• Whenever there is a witness to events, ask them to diarise what they saw/hear/observed whilst it is fresh in their memories. Then ask them to keep one copy and provide you with a copy for your records too  
  • Something that many victims do is complain to the police of how they feel that they are being bombarded / attacked constantly - and yet without clear and unambiguous evidence this is too easy for the police to dismiss

PROTECT YOURSELF & YOUR COMPUTER / PHONE /iPad etc - Many stalkers and cyberstalkers use malware and other technically invasive means to keep track of their victims

INFORM FAMILY and FRIENDS - It also helps to inform your boss and work colleagues

Ask them to:
  • Keep an eye on you 
  • Keep a lookout / watchful eye for the stalker or cyberstalker and/or his actions 
  • Many cyberstalkers will make contact with your boss or work colleagues using the most plausible and innocent sounding reason for doing so, so informing your colleagues and boss of what is going on in advance will help them to be on the alert - and to be careful in how, what and if they respond to any inquiry that in any way involves you

REALISE THAT STALKING OFTEN ENDS IN ASSAULT OR WORSE -  so hope for the best but plan what you will do if the worst thing was to happen to you

  • Rehearse in your mind what you might do if you were approached outside your home, school, place of work etc 
  • If you have practised visualising your response and escape routes in the event of a physical attack then you are far more likely to survive 
  • Take precautions such as varying your routine, not travelling alone 
  • Increase your home and personal security measures as fully as you are able 
  • Install panic alarms within your home 
  • Ensure that you have an advanced car security system installed (if not fitted as standard) including automatic "drive-off" door locks and "home-safe" headlight delays
  • Acquire and use religiously a personal safety alarm 
  • Acquire and use religiously a personal safety iPhone or Android Appa and GPS tracker. The best-in-class of these notify your emergency contacts with a GPS location so that help can find you quickly in an emergency. I personally use and recommend StaySafeApp however there are a number of other good products available on the market within the UK and the US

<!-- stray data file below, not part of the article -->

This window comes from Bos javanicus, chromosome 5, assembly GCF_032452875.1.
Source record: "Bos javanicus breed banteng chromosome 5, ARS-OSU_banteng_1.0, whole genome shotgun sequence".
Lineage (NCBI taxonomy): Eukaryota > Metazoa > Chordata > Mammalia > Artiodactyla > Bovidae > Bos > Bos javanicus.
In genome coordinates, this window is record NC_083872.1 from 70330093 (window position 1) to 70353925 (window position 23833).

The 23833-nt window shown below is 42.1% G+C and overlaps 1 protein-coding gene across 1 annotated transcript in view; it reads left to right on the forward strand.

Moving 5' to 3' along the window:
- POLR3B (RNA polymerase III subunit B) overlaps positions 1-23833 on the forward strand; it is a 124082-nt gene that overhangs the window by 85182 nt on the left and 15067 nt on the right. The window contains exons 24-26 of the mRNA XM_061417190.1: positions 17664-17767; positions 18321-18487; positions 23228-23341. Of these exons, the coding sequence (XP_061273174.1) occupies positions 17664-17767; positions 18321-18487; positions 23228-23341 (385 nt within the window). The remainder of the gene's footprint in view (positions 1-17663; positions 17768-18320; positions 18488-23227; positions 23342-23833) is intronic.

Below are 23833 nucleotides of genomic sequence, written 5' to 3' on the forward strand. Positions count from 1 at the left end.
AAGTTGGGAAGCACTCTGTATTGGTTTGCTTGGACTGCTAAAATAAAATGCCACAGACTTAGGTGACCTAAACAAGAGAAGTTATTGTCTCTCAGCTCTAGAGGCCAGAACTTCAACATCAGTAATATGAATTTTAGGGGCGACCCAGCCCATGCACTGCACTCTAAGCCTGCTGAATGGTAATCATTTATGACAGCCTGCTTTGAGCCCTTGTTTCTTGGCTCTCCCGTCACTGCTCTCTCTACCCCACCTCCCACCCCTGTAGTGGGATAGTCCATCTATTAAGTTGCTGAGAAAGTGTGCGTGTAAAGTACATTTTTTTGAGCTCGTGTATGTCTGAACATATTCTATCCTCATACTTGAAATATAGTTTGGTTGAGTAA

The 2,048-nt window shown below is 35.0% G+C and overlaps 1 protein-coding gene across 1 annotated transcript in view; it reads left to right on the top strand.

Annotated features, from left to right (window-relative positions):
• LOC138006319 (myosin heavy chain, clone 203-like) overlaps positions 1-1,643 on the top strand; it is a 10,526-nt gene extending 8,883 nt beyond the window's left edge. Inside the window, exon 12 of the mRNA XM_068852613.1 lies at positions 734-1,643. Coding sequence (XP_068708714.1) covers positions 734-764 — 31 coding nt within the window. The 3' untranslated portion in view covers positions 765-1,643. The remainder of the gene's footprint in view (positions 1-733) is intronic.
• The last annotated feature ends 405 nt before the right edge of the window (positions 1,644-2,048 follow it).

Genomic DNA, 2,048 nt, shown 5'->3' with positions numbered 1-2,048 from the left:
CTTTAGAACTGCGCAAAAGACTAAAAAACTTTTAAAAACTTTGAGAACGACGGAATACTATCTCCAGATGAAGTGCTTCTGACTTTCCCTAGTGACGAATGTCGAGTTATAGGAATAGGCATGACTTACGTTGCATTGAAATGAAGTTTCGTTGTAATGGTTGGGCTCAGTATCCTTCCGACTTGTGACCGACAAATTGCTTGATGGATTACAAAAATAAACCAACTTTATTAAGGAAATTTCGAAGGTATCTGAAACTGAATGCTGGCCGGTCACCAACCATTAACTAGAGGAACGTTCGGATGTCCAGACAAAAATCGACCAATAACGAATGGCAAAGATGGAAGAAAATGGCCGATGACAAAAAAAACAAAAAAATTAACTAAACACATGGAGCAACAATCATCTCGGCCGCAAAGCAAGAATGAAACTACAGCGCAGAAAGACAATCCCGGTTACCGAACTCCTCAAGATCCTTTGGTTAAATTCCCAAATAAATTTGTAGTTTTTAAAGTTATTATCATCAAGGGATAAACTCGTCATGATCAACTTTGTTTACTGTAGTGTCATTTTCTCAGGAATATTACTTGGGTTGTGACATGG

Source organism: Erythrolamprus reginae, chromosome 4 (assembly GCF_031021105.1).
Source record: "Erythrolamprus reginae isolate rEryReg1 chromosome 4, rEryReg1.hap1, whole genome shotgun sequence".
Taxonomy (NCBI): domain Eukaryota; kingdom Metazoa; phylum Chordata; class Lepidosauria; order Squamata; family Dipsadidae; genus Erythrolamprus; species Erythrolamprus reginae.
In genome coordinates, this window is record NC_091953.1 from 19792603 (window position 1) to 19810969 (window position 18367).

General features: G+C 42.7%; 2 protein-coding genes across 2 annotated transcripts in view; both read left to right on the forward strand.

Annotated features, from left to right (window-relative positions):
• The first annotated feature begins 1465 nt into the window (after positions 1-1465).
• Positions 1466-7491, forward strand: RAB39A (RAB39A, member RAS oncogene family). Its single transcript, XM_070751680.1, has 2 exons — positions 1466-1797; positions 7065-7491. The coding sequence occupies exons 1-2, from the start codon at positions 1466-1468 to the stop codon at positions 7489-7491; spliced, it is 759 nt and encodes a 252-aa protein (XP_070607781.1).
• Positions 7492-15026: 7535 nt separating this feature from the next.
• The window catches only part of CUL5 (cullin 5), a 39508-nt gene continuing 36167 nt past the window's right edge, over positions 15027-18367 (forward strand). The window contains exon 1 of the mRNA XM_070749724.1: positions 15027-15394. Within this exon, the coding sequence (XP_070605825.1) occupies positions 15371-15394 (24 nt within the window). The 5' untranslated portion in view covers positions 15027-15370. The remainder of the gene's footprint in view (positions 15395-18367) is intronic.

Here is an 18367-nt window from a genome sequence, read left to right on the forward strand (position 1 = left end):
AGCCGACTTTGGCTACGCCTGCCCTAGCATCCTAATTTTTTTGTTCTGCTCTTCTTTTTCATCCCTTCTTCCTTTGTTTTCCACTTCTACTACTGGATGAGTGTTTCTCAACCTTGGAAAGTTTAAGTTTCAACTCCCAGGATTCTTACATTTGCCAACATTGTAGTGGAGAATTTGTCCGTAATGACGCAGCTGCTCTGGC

• Seriously consider taking self defence lessons - they may save your life however it will almost certainly act as one of your personal diversion / mental relaxation techniques


  • Sadly this often happens as stalking and even more so cyberstalking are relatively little understood
  • If the police at first ignore you, demand politely that they document in writing why they have not taken your complaint more seriously 
  • Again coming back to knowledge empowering you, familiarise yourself with the Association of Chief Police Officers (ACPO) Stalking Guidelines (Practice Advice on Investigating Stalking and Harassment)  
  • Familiarise yourself with who is the Stalking SPOC (stalking single point of contact) officer within your local police constabulary. Generally speaking the Stalking SPOC will be well trained and will understand both how the Police and the CPS should respond. The Stalking SPOC should also be reasonably well versed in what the victim is going through as a result of the cyberstalking or stalking
  • Keep trying to get the police to listen and take appropriate action. Persevere. Do not be dissuaded 
  • Particularly if the police have not taken your complaint seriously, or have shown an apparent lack of knowledge or understanding of the ACPO Guidelines, then complete this Stalking Risk Checklist and take it with you to the police. It is harder for the police to ignore you if you have been positively identified as an at-risk victim 
  • You are within your rights to have a solicitor, advocate or friend present with you at all meetings with the police. Insisting on this is definitely valuable 
  • The police often want to help, but often don't know how or what to do (though thankfully this is changing), so persist until you have been taken seriously and/or found the correct, appropriately trained and qualified police officer within the relevant constabulary to assist you adequately


  • I found this to be a valuable first-setp when considering what criminal, civil and other remedies I might have against my stalker
  • In my particular experience I found the The Network for Surviving Stalking (NSS) and e-Victims were especially helpful 
  • I also know from experience that The National Stalking Helpline, Protection Against Stalking, The Suzy Lamplugh Trust, Action Scotland Against Stalking and Women's Aid all provide first-rate advice for their respective constituents

Resources and contacts

The following are some of the extremely helpful anti-stalking and anti-domestic violence agencies whom can help you as you start to architect a plan of attack to defeat your stalker:

The National Stalking Helpline

Digital Stalking: A Guide to Technology Risks for Victims

The Network for Surviving Stalking (NSS)

Protection Against Stalking

Action Scotland Against Stalking

The Suzy Lamplugh Trust

Women's Aid

Chambers & Partners  -The UK Legal Practice Guide to Solicitors and Barristers